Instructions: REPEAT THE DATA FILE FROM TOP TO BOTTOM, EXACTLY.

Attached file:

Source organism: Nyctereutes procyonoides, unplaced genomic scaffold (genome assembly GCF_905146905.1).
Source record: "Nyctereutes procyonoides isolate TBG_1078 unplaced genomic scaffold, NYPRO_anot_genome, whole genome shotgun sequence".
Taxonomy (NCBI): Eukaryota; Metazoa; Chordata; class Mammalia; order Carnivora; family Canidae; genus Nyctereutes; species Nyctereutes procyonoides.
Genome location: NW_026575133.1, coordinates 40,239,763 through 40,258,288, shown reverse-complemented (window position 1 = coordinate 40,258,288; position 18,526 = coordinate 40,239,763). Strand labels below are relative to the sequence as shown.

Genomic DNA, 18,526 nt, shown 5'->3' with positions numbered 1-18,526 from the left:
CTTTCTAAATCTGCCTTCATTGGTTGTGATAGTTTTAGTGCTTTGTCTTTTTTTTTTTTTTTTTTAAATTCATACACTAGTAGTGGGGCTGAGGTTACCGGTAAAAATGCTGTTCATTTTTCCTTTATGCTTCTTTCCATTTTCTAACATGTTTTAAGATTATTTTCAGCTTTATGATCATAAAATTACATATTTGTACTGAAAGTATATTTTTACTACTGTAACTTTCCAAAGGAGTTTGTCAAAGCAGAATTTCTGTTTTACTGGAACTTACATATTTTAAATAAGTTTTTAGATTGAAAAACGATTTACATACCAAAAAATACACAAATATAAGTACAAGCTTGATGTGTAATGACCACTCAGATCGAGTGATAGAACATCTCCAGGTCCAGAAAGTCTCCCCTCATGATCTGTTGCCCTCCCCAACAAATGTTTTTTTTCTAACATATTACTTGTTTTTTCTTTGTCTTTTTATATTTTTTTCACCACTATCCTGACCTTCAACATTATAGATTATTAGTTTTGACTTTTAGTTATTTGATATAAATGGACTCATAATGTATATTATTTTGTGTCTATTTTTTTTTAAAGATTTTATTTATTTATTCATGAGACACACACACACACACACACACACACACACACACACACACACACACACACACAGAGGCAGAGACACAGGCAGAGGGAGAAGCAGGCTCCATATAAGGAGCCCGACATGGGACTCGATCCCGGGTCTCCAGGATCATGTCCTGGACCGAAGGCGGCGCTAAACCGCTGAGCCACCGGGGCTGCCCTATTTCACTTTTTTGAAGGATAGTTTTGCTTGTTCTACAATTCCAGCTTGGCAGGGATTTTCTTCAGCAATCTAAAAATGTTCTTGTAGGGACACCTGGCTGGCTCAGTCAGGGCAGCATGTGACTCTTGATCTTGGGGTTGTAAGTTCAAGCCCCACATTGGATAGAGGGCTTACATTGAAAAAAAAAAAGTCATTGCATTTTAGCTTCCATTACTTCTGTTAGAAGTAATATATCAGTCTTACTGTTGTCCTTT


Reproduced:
Source organism: Nyctereutes procyonoides, unplaced genomic scaffold (genome assembly GCF_905146905.1).
Source record: "Nyctereutes procyonoides isolate TBG_1078 unplaced genomic scaffold, NYPRO_anot_genome, whole genome shotgun sequence".
Taxonomy (NCBI): Eukaryota; Metazoa; Chordata; class Mammalia; order Carnivora; family Canidae; genus Nyctereutes; species Nyctereutes procyonoides.
Genome location: NW_026575133.1, coordinates 40,239,763 through 40,258,288, shown reverse-complemented (window position 1 = coordinate 40,258,288; position 18,526 = coordinate 40,239,763). Strand labels below are relative to the sequence as shown.

Genomic DNA, 18,526 nt, shown 5'->3' with positions numbered 1-18,526 from the left:
CTTTCTAAATCTGCCTTCATTGGTTGTGATAGTTTTAGTGCTTTGTCTTTTTTTTTTTTTTTTTTAAATTCATACACTAGTAGTGGGGCTGAGGTTACCGGTAAAAATGCTGTTCATTTTTCCTTTATGCTTCTTTCCATTTTCTAACATGTTTTAAGATTATTTTCAGCTTTATGATCATAAAATTACATATTTGTACTGAAAGTATATTTTTACTACTGTAACTTTCCAAAGGAGTTTGTCAAAGCAGAATTTCTGTTTTACTGGAACTTACATATTTTAAATAAGTTTTTAGATTGAAAAACGATTTACATACCAAAAAATACACAAATATAAGTACAAGCTTGATGTGTAATGACCACTCAGATCGAGTGATAGAACATCTCCAGGTCCAGAAAGTCTCCCCTCATGATCTGTTGCCCTCCCCAACAAATGTTTTTTTTCTAACATATTACTTGTTTTTTCTTTGTCTTTTTATATTTTTTTCACCACTATCCTGACCTTCAACATTATAGATTATTAGTTTTGACTTTTAGTTATTTGATATAAATGGACTCATAATGTATATTATTTTGTGTCTATTTTTTTTTAAAGATTTTATTTATTTATTCATGAGACACACACACACACACACACACACACACACACACACACACACACACACACACAGAGGCAGAGACACAGGCAGAGGGAGAAGCAGGCTCCATATAAGGAGCCCGACATGGGACTCGATCCCGGGTCTCCAGGATCATGTCCTGGACCGAAGGCGGCGCTAAACCGCTGAGCCACCGGGGCTGCCCTATTTCACTTTTTTGAAGGATAGTTTTGCTTGTTCTACAATTCCAGCTTGGCAGGGATTTTCTTCAGCAATCTAAAAATGTTCTTGTAGGGACACCTGGCTGGCTCAGTCAGGGCAGCATGTGACTCTTGATCTTGGGGTTGTAAGTTCAAGCCCCACATTGGATAGAGGGCTTACATTGAAAAAAAAAAAGTCATTGCATTTTAGCTTCCATTACTTCTGTTAGAAGTAATATATCAGTCTTACTGTTGTCCTTT